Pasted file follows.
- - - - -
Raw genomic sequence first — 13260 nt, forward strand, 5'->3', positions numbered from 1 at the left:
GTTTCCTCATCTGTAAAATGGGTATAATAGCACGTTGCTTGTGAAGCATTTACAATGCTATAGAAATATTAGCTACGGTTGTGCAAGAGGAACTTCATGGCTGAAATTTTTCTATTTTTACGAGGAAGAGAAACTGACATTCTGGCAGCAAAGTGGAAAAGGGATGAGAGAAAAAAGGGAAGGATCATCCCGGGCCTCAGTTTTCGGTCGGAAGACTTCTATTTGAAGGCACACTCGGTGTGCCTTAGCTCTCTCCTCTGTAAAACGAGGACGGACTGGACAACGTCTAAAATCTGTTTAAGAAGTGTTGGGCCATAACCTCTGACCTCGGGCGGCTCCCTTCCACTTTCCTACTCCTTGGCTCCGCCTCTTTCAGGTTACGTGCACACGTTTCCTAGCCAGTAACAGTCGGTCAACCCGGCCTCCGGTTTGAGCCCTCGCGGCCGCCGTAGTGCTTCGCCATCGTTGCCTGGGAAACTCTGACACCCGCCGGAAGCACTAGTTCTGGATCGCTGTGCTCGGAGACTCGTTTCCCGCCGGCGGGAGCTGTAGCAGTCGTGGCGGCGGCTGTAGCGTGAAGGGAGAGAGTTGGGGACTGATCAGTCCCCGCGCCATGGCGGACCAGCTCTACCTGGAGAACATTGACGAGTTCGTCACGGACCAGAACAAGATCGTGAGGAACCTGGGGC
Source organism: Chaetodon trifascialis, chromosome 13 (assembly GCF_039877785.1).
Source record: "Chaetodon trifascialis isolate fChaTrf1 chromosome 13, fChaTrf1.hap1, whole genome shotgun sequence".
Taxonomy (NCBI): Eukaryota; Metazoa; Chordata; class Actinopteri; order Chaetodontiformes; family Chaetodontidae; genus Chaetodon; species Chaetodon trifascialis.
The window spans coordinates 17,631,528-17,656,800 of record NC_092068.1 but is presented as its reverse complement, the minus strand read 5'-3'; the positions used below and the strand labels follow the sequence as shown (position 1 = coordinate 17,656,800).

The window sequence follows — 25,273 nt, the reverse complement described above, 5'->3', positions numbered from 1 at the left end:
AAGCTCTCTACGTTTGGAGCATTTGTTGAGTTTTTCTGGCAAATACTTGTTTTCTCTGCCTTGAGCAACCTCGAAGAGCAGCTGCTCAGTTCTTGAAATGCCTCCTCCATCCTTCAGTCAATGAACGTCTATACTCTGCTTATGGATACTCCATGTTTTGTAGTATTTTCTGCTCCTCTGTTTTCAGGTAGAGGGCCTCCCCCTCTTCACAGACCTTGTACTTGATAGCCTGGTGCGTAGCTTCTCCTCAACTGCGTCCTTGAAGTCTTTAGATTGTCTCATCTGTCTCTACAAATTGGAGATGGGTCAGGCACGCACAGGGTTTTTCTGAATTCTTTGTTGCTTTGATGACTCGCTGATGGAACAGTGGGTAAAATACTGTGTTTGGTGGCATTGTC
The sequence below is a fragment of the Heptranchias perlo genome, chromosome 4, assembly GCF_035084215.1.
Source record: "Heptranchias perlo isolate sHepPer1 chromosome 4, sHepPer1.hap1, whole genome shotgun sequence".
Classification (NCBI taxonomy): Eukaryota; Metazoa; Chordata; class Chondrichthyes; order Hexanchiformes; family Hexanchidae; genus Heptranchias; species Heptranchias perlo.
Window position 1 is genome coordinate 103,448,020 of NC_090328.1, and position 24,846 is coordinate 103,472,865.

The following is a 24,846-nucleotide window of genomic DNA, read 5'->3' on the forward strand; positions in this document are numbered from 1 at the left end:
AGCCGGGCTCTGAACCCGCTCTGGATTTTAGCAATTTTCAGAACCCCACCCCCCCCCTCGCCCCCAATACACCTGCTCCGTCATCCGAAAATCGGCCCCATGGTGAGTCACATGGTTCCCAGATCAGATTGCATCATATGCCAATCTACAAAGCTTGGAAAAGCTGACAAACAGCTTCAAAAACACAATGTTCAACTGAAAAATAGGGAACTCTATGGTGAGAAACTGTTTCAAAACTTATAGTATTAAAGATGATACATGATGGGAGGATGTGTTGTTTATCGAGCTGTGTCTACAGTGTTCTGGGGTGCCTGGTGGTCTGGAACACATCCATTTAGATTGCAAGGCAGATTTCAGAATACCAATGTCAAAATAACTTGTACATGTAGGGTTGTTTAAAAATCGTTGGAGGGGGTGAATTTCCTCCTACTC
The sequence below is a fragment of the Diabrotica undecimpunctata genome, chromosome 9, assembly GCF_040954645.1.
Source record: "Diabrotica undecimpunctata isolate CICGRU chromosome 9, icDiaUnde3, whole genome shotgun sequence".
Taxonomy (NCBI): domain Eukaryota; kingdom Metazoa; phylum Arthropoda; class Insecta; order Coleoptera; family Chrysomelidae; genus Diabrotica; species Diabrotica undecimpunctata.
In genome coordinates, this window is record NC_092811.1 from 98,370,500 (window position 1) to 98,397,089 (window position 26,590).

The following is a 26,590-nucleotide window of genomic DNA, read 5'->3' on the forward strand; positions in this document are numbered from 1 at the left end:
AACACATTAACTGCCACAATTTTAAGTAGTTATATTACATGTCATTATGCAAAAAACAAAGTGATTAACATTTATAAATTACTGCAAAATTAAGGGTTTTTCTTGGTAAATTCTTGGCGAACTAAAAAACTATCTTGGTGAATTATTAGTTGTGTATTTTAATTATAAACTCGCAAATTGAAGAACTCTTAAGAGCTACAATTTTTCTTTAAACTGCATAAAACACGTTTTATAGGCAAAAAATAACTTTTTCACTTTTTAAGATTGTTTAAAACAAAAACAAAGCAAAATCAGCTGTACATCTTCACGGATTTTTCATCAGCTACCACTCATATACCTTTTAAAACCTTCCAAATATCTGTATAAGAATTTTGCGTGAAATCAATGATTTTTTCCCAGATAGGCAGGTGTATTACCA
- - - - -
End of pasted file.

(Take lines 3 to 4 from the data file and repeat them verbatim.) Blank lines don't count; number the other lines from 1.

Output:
Source organism: Chaetodon trifascialis, chromosome 13 (assembly GCF_039877785.1).
Source record: "Chaetodon trifascialis isolate fChaTrf1 chromosome 13, fChaTrf1.hap1, whole genome shotgun sequence".